#ifdef WIN32
#include <gdk/gdkwin32.h>
#else
#include <gdk/gdkx.h>
#endif

void
UpdateDrawingArea (GtkWidget * widget)
{
    GtkWidget *drw = lookup_widget (GTK_WIDGET (widget), "drawingarea1");
    gdk_window_invalidate_rect (GTK_WIDGET (drw)->window,
        &GTK_WIDGET (drw)->allocation, FALSE);
}
void
on_drawingarea1_realize (GtkWidget * widget, gpointer user_data)
{
    // Unset Double Buffering on DrawingArea to 
    // eliminate flickering of glview
    GTK_WIDGET_UNSET_FLAGS (widget, GTK_DOUBLE_BUFFERED);
    pGLView = new CGLView ();
    if (pGLView)
    {
        GdkWindow *gdkwin = GTK_WIDGET (widget)->window;
#ifdef WIN32
        glong hWnd;
        hWnd = (glong) gdk_win32_drawable_get_handle (gdkwin); // get HWND
        pGLView->SetWindow ((HWND) hWnd);
#else
        Display* pDisplay = gdk_x11_drawable_get_xdisplay(gdkwin);
        Window window = (Window) gdk_x11_drawable_get_xid(gdkwin);
        pGLView->SetWindow (pDisplay, window);
#endif
        pGLView->SetupGLContext (TRUE);
        gint w, h;
        gtk_widget_get_size_request (widget, &w, &h);
        pGLView->Resize (w, h);
    }
}
gboolean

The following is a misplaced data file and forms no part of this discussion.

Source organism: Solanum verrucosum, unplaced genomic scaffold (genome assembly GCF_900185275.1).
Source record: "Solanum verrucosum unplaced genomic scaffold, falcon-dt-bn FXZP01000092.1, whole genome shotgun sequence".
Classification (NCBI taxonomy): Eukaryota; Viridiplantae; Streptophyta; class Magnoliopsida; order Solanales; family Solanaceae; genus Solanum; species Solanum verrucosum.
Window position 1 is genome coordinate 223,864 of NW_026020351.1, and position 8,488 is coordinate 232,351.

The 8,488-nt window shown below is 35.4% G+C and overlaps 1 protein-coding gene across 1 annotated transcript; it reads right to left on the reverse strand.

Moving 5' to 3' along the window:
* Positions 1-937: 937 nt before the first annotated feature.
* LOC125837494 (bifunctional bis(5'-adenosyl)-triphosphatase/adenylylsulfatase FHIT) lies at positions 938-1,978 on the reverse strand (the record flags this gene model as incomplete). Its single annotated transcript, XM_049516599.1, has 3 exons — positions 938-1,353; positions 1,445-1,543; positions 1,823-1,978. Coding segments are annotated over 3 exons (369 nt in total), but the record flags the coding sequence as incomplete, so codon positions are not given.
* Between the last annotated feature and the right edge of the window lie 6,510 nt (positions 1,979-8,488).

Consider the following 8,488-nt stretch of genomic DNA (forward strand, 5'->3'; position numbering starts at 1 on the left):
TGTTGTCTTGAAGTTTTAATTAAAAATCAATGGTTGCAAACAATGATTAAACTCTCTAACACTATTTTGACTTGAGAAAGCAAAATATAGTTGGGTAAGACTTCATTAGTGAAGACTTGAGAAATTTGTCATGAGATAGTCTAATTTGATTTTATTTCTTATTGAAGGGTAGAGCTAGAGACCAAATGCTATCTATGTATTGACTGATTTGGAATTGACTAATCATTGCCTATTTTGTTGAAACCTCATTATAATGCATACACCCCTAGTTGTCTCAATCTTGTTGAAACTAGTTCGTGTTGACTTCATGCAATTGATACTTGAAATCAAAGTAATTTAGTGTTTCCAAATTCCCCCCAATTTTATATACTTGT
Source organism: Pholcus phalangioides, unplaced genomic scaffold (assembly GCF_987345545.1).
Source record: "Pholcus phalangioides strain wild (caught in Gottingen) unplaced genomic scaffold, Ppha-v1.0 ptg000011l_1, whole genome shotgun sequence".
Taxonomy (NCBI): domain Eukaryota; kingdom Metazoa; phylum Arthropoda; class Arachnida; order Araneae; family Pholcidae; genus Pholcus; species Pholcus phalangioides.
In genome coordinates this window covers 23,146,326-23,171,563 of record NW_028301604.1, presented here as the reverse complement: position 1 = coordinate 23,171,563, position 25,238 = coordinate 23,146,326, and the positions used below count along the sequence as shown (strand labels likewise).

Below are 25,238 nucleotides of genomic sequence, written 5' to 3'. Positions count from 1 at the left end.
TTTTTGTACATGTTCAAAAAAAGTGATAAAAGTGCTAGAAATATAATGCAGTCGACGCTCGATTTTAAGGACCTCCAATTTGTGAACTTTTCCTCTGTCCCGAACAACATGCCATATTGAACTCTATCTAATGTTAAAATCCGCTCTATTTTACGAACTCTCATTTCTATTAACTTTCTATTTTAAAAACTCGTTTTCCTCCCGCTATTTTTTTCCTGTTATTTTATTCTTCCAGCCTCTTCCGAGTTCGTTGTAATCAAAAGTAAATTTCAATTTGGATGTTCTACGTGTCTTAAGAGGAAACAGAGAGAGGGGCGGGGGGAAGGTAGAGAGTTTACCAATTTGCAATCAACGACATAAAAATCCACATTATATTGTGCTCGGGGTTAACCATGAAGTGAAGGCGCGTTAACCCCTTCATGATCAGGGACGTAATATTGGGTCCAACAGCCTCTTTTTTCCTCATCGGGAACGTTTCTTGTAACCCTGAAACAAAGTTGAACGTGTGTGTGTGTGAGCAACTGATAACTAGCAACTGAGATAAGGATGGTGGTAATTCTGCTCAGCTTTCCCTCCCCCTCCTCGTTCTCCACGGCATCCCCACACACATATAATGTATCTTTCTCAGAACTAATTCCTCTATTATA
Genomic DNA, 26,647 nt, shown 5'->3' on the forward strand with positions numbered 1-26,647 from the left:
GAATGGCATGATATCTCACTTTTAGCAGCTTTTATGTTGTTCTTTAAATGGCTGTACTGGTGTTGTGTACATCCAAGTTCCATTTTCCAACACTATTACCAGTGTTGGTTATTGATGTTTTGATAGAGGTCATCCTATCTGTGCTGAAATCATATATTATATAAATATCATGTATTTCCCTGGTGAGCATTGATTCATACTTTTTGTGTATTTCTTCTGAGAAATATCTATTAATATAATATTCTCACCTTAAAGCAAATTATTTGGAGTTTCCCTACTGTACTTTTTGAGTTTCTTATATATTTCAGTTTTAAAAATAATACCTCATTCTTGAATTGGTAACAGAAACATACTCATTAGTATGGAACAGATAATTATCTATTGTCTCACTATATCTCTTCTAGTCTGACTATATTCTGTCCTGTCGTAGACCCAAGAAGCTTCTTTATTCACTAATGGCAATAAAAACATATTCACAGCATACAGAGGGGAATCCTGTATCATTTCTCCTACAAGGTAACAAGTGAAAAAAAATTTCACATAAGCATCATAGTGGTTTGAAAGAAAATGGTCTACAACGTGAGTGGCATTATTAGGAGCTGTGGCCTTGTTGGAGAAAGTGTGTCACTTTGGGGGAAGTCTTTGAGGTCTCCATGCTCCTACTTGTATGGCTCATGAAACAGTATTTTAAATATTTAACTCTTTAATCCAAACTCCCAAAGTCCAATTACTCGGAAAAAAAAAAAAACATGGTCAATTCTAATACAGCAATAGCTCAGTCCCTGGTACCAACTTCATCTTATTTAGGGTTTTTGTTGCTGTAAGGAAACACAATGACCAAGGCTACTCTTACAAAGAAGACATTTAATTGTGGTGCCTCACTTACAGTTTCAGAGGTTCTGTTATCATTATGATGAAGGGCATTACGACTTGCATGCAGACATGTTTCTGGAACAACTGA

on_drawingarea1_configure_event (GtkWidget * widget,
        GdkEventConfigure * event,
        gpointer user_data)
{
    if (pGLView)
    {
        pGLView->Resize (event->width, event->height);
    }
    return FALSE;
}
gboolean
on_drawingarea1_expose_event (GtkWidget * widget,
    GdkEventExpose * event, gpointer user_data)
{
    if (pGLView)
    {
        pGLView->RenderScene ();
        UpdateDrawingArea (GTK_WIDGET (widget));
    }
    return FALSE;
}

MultiGL/GTK.jpg

Qt

Qt is an object oriented C++ cross platform GUI toolkit that is becoming increasingly popular equally for desktop and mobile applications. Qt provides a rich set of widget classes and also a fully loaded OpenGL widget. However, if we have a powerful GLView class fully loaded with all functionality, we can easily port our code from other toolkits to Qt without having to rewrite our OpenGL code using the QGLWidget. To use our GLView in a Qt widget, we write a class derived from QWidget and override its paintEvent() and resizeEvent() methods. Since Qt provides a powerful Paint Engine that obscures our GLView, we need to disable it and also ask the QWidget to directly render to the screen. We disable the Paint Engine by overriding the paintEngine() method to return 0 from it and rendering to the screen directly is done by setting the widget attribute Qt::WA_PaintOnScreen. The constructor is the place where we create our GLView instance and set the window. the method winId() gets the HWND and Window on Windows and X respectively. On X, to get the Display, the QWidget class provides a method x11Info() that gets the QX11Info class object which in turn provides a static method display().